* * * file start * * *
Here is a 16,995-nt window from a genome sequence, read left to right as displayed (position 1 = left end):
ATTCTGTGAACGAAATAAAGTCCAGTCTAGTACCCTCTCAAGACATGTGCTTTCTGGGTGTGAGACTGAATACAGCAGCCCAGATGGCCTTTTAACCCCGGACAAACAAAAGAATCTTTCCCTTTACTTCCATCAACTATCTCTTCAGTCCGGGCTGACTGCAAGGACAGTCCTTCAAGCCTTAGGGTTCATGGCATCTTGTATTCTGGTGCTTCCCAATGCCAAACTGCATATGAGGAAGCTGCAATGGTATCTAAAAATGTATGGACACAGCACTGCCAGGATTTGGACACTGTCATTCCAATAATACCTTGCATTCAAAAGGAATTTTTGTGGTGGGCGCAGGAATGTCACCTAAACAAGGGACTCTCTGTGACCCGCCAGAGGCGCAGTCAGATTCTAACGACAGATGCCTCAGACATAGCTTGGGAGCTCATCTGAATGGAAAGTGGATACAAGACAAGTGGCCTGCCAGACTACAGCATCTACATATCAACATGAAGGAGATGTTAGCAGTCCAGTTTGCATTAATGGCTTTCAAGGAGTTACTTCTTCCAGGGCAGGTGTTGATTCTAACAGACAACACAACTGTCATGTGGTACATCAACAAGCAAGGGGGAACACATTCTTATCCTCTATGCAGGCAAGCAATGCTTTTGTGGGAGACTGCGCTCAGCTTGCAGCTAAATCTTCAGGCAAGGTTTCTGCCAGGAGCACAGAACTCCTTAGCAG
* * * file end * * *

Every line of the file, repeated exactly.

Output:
Here is a 16,995-nt window from a genome sequence, read left to right as displayed (position 1 = left end):
ATTCTGTGAACGAAATAAAGTCCAGTCTAGTACCCTCTCAAGACATGTGCTTTCTGGGTGTGAGACTGAATACAGCAGCCCAGATGGCCTTTTAACCCCGGACAAACAAAAGAATCTTTCCCTTTACTTCCATCAACTATCTCTTCAGTCCGGGCTGACTGCAAGGACAGTCCTTCAAGCCTTAGGGTTCATGGCATCTTGTATTCTGGTGCTTCCCAATGCCAAACTGCATATGAGGAAGCTGCAATGGTATCTAAAAATGTATGGACACAGCACTGCCAGGATTTGGACACTGTCATTCCAATAATACCTTGCATTCAAAAGGAATTTTTGTGGTGGGCGCAGGAATGTCACCTAAACAAGGGACTCTCTGTGACCCGCCAGAGGCGCAGTCAGATTCTAACGACAGATGCCTCAGACATAGCTTGGGAGCTCATCTGAATGGAAAGTGGATACAAGACAAGTGGCCTGCCAGACTACAGCATCTACATATCAACATGAAGGAGATGTTAGCAGTCCAGTTTGCATTAATGGCTTTCAAGGAGTTACTTCTTCCAGGGCAGGTGTTGATTCTAACAGACAACACAACTGTCATGTGGTACATCAACAAGCAAGGGGGAACACATTCTTATCCTCTATGCAGGCAAGCAATGCTTTTGTGGGAGACTGCGCTCAGCTTGCAGCTAAATCTTCAGGCAAGGTTTCTGCCAGGAGCACAGAACTCCTTAGCAG